It would seem odd to describe Walter Jon Williams’s Metropolitan and City on Fire as political thrillers set in a post-Singularity world-spanning megacity, but it’s not inaccurate. The reason it would be odd is because they’re arguably fantasy. Indeed, one could call them “urban fantasy” if the term didn’t already mean something else, because they’re among the most urban books ever written. It’s the future. There’s an impassable light-giving shield over the sky that was put there when the gods ascended. The sun and moon and day and night are legends. The entire world is covered in city—divided into many polities under a bewildering multitude of governments, but it’s all solidly city, with food growing on the rooftops. There’s a kind of magic thing called plasm that is magically generated by the relationships between buildings (by understandable and controllable methods) and which is used for everything from rejuvenating cells to astral projection. They think it’s magic, and they know how to work with it without knowing how it works—it’s power, and it’s the basis of civilization. A female civil servant from a working class immigrant background finds a secret source of plasm, and the whole plot gets kicked into motion.
There are a couple of things I can say about these books re-reading them now that I couldn’t say when I first read them in 1997. The first thing is that in some ways they resemble Williams’s latest books, This is Not a Game (post) and Deep State. If you like the political action of those, you’ll also find it here. Secondly, they are not going to be finished. They were supposed to be a trilogy, but the third book is never likely to appear—not only the editor but the whole imprint these books were published under was cancelled, and Williams moved on to other projects. This is a pity, not only because they’re brilliant, but because they’re clearly a character study of Aiah and how she comes to terms with power.
Aiah begins about as powerless as anyone can be—she has a boring bureaucratic job and she’s barely making the rent, her lover’s away and he’s not sending back what he said he’d send. She’s a member of a visible minority, the Barkazils, who are known as the “cunning people” but who live in a ghetto and suffer all the kinds of prejudice and violence that minorities do tend to suffer in big cities. She’s a great character, and she’s an unusual kind of character in an unusual kind of world. She finds the plasm well, and what she does with it and the choices she makes are the books. Each book is reasonably complete with a good volume completion ending, but it’s clear that at the end of City on Fire Aiah has had enough of being acted upon and is shaping power for herself. There are also tantalising hints of what is outside the Shield.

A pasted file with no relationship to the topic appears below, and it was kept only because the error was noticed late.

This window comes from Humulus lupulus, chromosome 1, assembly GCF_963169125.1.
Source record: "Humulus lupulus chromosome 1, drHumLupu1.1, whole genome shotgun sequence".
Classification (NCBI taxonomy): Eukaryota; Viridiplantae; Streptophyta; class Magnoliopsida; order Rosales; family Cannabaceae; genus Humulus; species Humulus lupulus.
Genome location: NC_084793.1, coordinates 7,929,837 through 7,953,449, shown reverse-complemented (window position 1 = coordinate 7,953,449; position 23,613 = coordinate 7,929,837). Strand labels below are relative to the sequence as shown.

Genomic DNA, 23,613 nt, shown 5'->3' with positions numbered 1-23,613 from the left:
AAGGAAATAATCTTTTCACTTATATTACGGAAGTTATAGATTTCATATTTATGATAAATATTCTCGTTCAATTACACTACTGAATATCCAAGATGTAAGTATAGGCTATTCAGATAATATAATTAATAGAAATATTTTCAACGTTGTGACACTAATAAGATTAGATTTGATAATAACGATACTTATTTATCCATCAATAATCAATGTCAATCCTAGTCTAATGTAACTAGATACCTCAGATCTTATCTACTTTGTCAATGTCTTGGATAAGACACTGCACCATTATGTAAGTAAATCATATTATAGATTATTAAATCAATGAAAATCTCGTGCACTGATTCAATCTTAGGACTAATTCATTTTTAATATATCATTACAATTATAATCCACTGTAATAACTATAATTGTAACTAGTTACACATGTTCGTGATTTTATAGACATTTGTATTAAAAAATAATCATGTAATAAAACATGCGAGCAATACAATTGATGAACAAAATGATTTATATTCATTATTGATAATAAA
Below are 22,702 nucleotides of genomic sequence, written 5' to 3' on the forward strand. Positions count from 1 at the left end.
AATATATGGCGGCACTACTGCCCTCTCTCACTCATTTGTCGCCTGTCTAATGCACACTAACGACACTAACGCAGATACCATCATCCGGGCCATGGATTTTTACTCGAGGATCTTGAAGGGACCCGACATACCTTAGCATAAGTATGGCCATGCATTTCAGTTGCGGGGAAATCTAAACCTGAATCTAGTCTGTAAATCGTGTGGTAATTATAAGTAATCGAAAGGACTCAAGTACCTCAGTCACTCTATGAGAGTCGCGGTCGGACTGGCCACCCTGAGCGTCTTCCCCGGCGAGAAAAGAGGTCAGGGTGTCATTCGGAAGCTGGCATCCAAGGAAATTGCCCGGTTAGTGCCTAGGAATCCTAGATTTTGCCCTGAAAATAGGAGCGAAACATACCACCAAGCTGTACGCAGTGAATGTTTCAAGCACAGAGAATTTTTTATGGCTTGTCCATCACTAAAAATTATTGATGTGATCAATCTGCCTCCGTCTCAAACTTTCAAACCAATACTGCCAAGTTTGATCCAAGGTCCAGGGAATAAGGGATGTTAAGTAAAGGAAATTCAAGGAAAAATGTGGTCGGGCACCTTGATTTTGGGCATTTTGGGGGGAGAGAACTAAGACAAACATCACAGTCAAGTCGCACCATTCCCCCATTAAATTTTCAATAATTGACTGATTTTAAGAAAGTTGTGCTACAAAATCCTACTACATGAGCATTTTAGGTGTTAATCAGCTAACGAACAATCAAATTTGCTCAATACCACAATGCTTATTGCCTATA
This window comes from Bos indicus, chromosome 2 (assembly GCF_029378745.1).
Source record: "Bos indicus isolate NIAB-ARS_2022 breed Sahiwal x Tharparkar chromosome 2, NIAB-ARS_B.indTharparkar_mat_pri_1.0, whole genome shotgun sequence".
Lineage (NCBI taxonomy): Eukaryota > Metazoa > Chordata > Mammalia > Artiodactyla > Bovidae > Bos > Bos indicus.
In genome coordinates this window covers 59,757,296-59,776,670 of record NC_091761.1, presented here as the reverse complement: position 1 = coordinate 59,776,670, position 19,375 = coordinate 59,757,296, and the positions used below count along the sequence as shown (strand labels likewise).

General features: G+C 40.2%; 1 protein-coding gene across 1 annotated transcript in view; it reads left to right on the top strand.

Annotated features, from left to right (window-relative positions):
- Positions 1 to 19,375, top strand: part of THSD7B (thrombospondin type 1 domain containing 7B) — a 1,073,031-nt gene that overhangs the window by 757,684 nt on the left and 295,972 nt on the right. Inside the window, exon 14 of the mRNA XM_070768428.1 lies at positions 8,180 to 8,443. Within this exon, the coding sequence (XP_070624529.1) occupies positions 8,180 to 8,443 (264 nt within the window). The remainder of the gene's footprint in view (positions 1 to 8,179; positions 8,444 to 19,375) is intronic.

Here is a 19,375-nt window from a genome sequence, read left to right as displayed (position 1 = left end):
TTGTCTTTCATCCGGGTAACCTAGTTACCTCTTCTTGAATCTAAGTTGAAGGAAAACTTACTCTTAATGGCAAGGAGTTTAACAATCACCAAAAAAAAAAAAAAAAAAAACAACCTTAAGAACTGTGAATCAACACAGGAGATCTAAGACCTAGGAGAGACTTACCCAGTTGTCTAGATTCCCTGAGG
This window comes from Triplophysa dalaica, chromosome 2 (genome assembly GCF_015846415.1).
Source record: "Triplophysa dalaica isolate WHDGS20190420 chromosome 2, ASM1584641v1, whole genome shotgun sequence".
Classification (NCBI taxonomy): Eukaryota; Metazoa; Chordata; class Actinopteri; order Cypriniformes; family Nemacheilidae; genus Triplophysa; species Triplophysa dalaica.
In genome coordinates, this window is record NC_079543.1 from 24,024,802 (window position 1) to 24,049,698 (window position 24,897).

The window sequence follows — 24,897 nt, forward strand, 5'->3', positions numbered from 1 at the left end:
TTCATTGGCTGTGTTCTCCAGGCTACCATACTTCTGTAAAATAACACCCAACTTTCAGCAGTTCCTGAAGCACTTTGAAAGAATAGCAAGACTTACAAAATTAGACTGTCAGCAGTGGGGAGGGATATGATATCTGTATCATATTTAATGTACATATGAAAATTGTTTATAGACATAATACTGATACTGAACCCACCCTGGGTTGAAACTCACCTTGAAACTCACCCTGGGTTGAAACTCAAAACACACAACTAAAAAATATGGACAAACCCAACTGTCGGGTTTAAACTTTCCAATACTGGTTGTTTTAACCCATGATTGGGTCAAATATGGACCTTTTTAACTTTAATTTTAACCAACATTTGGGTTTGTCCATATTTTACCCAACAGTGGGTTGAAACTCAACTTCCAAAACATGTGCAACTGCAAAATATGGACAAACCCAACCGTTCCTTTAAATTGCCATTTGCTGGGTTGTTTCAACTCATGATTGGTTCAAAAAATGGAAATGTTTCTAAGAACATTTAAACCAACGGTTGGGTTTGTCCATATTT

This is a world where when you’re caught up in a revolution your grandmother rings you with advice about hoarding. It’s a world with vast divides between rich and poor. It is in many ways very realistic—much more realistic than most SF, let alone fantasy. The gangs feel like gangs and the poverty really feels like poverty—the difference between just making it between paychecks and not quite making it, the odd combination of relief of being in your ethnic neighbourhood and feeling simultaneously you can’t wait to get away from it again. But then there’s the plasm and the things plasm can do, and the things that live in plasm and the bargains you can make with them. The little details are wonderful—how Aiah gets used to the luxury of fruit, and how she can’t understand how time zones used to work or why they used to have them. There are also talking dolphins and plasm-modified people who are their own ethnicity—and who have religious leaders ranting against them.
This is the future of our world, but it’s the far future—names and continents have changed in the centuries in which the Shield has been up, and the mythology is of the Ascended and only occasionally reaching back further. We are ancient history to them, and they have their own problems. These books are deeply political, engaging with how politics works in practice and in theory. They are more than anything about power, who has it, who wants it, what you can do with it. And plasm is power, and plasm is transformative, and can be used for war, or ads in the sky, or to make yourself young again, if you know how to do it. It’s magic by Clarke’s Law if it isn’t really magic, and they meter it and tax it and steal it.
I’d have loved to have seen what happened next to Aiah and to this world. But I’m very glad I have these two books.
Jo Walton is a science fiction and fantasy writer. She’s published two poetry collections and nine novels, most recently Among Others, and if you liked this post you will like it. She reads a lot, and blogs about it here regularly. She comes from Wales but lives in Montreal where the food and books are more varied.